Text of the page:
It was supposed to be a fun family summer trip to Yellowstone National Park. Two cousins, a neighbor and their families packed two chickens, canoed about eight hours and hiked to the Shoshone Geyser Basin, where they decided to cook their chickens in a hot spring.

But dinner didn’t go quite as planned. In fact, it led to three of them pleading guilty to petty offenses. They were sentenced to two years’ probation, banned from the park for that period and fined between $500 and $1,200, according to court documents.

The men, said park officials, had violated laws governing the use of the national park.

It is illegal to go off the boardwalk or designated trails and to touch or throw objects into hot springs or other hydrothermal features at the park, said Linda Veress, a park spokeswoman. It’s also dangerous, she added. The water in the park’s hydrothermal systems can exceed 400 degrees Fahrenheit and can cause “severe or fatal burns,” she said.

The three, Eric Romriell, 49, and Eric Roberts, 51, both of Idaho, and Dallas Roberts, 41, of Utah, were among a group that a park ranger found after receiving reports of people hiking with “cooking pots” toward the basin on Aug. 7, Veress said.

“A ranger responded and found two whole chickens in a burlap sack in a hot spring,” she said. A cooking pot was also found nearby. When Romriell went to check on the chicken — the group was bathing in the river nearby — he found the park ranger, who then questioned him and the rest of the group of 10 people about it. The next day, the ranger returned to the men’s campsites and issued them citations requiring a mandatory court appearance.


In September, the three men pleaded guilty in U.S. District Court in Casper, Wyoming, to foot travel in a thermal area, according to court records. Romriell also pleaded guilty to the additional charge of having food in a thermal area.

Romriell, an ophthalmologist in Idaho Falls, Idaho, said in an interview Tuesday that he hadn’t been aware that he was doing anything wrong. He took monthly camping trips as a scout master in Idaho for several years, he said, and each time, his troop tried creative ways of cooking their meals — something Romriell described as “how to not rough it while roughing it.”

They made milkshakes out of raspberry or huckleberry fruit they found while hiking, he said, or tied hot dogs to a rope and put them into hot springs to boil while they swam nearby.

During the trip to Yellowstone, the group decided to try a chicken dinner. They brined the chicken for several days beforehand. Romriell said he looked at the park regulations and found only a line prohibiting “tossing, throwing, or rolling rocks or other items” inside the thermal features.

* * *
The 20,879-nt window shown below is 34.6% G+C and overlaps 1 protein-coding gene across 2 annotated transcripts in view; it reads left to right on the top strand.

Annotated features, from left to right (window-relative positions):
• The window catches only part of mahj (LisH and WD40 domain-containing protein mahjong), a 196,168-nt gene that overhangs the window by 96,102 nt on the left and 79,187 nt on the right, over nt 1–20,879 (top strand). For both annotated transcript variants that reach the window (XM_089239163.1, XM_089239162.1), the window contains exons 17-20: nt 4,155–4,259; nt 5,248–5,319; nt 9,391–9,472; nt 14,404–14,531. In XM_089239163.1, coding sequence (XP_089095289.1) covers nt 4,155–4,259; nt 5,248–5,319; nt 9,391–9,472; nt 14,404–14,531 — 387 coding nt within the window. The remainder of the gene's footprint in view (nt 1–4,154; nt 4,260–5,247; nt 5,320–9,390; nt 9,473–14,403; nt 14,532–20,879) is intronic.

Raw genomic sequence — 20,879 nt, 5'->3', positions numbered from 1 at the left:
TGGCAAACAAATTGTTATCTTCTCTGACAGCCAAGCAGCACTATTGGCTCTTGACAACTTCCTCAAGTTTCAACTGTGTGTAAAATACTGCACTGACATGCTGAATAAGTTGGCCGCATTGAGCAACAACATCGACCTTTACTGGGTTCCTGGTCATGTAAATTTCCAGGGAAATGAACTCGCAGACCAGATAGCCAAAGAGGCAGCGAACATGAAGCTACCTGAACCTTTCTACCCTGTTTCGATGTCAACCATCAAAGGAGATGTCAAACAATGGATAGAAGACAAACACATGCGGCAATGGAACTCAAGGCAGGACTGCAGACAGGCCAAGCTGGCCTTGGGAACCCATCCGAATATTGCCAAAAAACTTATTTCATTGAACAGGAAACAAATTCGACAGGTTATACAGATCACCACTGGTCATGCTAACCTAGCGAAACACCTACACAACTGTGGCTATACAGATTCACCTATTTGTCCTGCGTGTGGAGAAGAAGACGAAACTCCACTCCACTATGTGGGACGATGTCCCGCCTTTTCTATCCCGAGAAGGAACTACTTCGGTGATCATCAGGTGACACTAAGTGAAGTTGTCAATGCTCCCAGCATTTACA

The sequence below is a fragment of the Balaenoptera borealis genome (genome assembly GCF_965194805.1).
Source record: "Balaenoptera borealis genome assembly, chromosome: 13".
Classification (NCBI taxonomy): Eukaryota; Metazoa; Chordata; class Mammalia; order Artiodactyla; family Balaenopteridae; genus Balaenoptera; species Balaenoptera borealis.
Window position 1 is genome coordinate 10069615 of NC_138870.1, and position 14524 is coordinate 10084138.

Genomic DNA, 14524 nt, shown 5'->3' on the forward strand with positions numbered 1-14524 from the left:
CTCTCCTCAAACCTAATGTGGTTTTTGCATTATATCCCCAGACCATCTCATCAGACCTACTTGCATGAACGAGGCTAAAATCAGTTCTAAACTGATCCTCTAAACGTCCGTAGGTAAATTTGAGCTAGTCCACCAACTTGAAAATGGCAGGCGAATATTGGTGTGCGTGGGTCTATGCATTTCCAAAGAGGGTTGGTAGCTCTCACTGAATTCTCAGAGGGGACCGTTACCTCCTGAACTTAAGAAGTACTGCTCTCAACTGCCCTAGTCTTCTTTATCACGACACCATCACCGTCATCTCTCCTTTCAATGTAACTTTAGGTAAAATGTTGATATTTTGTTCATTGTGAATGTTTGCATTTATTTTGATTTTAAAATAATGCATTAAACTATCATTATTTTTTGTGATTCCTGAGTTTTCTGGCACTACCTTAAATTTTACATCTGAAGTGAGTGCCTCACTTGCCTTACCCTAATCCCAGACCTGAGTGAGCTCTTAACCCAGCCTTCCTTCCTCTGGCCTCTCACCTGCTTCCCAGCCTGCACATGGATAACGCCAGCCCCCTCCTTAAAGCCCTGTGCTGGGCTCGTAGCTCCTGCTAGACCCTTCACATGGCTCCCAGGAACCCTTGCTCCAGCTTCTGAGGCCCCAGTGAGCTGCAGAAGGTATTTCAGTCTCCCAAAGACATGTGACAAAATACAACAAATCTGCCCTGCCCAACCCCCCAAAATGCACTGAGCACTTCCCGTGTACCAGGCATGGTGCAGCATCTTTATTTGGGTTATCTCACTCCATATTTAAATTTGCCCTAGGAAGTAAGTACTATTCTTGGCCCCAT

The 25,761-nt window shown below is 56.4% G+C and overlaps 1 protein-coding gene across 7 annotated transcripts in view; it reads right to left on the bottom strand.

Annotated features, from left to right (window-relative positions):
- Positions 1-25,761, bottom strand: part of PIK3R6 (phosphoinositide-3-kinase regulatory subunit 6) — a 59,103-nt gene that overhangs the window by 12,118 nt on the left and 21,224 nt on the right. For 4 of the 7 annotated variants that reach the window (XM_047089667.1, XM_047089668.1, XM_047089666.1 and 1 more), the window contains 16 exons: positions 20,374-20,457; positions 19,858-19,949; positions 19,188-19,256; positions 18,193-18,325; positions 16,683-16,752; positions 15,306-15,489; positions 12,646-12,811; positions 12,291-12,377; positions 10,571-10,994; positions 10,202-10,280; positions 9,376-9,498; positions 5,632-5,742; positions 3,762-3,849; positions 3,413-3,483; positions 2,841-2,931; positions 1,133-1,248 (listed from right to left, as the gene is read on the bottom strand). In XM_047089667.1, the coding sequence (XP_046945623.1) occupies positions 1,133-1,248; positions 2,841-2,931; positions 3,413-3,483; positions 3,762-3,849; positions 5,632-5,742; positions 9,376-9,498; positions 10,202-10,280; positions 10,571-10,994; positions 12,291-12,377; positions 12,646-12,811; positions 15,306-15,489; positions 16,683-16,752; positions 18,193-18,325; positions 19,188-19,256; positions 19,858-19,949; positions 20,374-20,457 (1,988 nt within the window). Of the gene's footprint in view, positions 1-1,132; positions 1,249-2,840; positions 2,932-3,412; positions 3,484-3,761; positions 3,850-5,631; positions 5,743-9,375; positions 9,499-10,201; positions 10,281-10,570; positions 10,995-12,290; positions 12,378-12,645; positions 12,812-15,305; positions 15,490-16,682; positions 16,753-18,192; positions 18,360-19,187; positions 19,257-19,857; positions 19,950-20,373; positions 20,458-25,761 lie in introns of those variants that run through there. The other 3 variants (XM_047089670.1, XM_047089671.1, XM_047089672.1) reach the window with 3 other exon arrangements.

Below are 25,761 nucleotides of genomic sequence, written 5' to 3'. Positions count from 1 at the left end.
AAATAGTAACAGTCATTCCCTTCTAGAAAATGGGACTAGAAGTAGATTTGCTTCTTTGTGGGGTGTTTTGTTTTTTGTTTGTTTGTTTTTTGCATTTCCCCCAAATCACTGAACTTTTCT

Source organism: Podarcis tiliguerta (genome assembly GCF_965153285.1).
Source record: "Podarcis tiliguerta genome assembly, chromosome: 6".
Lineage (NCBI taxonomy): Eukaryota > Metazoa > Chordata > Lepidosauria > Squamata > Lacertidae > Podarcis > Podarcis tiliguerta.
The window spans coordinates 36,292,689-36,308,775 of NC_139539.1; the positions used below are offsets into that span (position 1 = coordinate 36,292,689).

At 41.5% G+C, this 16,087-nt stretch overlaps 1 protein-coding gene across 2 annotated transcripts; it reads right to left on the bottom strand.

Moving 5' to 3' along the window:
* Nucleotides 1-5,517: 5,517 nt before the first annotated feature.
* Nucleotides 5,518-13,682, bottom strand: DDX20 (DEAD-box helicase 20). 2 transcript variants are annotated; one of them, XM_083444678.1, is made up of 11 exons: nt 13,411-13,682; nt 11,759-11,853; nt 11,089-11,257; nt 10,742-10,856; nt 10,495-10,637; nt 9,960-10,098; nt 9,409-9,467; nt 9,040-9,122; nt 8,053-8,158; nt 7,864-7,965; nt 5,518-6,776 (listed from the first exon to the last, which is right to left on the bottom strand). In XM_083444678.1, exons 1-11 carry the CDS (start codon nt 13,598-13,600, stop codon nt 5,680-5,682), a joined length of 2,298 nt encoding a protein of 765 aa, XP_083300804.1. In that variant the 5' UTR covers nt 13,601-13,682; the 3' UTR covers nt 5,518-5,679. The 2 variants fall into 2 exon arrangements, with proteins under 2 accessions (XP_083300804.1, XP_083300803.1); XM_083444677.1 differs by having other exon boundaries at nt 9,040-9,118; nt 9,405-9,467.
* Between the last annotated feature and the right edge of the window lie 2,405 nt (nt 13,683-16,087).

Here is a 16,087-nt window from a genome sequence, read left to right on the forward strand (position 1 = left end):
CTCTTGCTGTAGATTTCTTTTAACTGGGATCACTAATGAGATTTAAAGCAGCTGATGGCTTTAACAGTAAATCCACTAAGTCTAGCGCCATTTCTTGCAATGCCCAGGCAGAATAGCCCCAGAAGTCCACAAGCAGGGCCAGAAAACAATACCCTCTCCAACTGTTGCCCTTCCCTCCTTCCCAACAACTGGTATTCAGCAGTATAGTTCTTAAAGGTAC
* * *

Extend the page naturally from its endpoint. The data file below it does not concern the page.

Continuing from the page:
“The way I interpreted it was don’t be destructive,” Romriell said, “and I didn’t feel like I was.”

Romriell said he double-packed the chickens in a roasting bag and a burlap sack so that he would not contaminate the water. He placed the chickens carefully inside a spring that was right off the trail.


“One of the big rules for scouting and camping is leave no trace,” he said, adding that an officer that inspected his campsite said it was clean. “I don’t intend to be a naughty person. I don’t intend to be a troublemaker.”

One of the other men, Dallas Roberts, who owns a window-cleaning business in West Valley City, Utah, said he had seen some “small and old laminated” signs indicating they were approaching a closed area, but did not realize they applied to the hot springs. (A park spokeswoman responded Tuesday, saying, “There are signs throughout the park, as well as on the park website and on printed material.”)

Roberts agreed that the group wasn’t doing any damage, but added, “I can see that we should not have done that.”

“We definitely have respect for Yellowstone,” he said. “We have respect for the outdoors, and would never do anything in any way to contaminate that or to cause problems for others.”

Eric Roberts, the third man involved and a cousin of Dallas Roberts, declined to comment Tuesday.

There have been a number of episodes in which visitors have been hurt in a hot basin at the park. Last month, a 3-year-old girl suffered second-degree-thermal burns to her lower body and back after she slipped and fell into a small thermal feature near Midway Geyser Basin, according to the park.


In 2016, a 23-year-old man died after walking off a boardwalk, slipping and falling into one of Yellowstone’s hot springs. The man, Colin Nathaniel Scott, of Portland, Oregon, had walked about 225 yards away from trails near Porkchop Geyser when his sister saw him fall into the Norris Geyser Basin.

Yellowstone became the country’s first national park in 1872. The park, which is mostly in Wyoming but also includes small portions in Idaho and Montana, encompasses 3,472 square miles, including national forests and Grand Teton National Park.

The park’s hydrothermal activity, one of the big draws for tourists, is part of the Yellowstone Volcano, which is powered by an underlying hot spot, according to the park service.

Dallas Roberts and Romriell said they wouldn’t try what they did again at Yellowstone, but Romriell added that he viewed it as a question of “when is land use appropriate, when is land use abusive.”

“My opinion was it was land use,” he said, “but it wasn’t land abuse.”

After the park ranger left them following their first encounter on Aug. 7, the group still managed to have the dinner they had prepared. As for the chicken, Romriell said, “It was fantastic.”